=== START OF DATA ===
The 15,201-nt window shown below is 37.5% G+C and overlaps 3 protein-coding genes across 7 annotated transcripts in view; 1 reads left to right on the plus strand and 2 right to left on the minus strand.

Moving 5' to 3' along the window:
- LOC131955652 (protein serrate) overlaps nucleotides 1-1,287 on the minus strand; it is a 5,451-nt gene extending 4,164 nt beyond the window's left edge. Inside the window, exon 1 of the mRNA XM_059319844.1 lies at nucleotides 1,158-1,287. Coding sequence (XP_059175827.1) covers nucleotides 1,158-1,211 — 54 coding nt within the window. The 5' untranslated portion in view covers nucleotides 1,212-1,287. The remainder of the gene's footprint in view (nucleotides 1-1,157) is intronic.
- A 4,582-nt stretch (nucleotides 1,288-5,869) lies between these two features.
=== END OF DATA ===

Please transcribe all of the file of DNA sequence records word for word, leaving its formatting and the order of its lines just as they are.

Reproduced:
The 15,201-nt window shown below is 37.5% G+C and overlaps 3 protein-coding genes across 7 annotated transcripts in view; 1 reads left to right on the plus strand and 2 right to left on the minus strand.

Moving 5' to 3' along the window:
- LOC131955652 (protein serrate) overlaps nucleotides 1-1,287 on the minus strand; it is a 5,451-nt gene extending 4,164 nt beyond the window's left edge. Inside the window, exon 1 of the mRNA XM_059319844.1 lies at nucleotides 1,158-1,287. Coding sequence (XP_059175827.1) covers nucleotides 1,158-1,211 — 54 coding nt within the window. The 5' untranslated portion in view covers nucleotides 1,212-1,287. The remainder of the gene's footprint in view (nucleotides 1-1,157) is intronic.
- A 4,582-nt stretch (nucleotides 1,288-5,869) lies between these two features.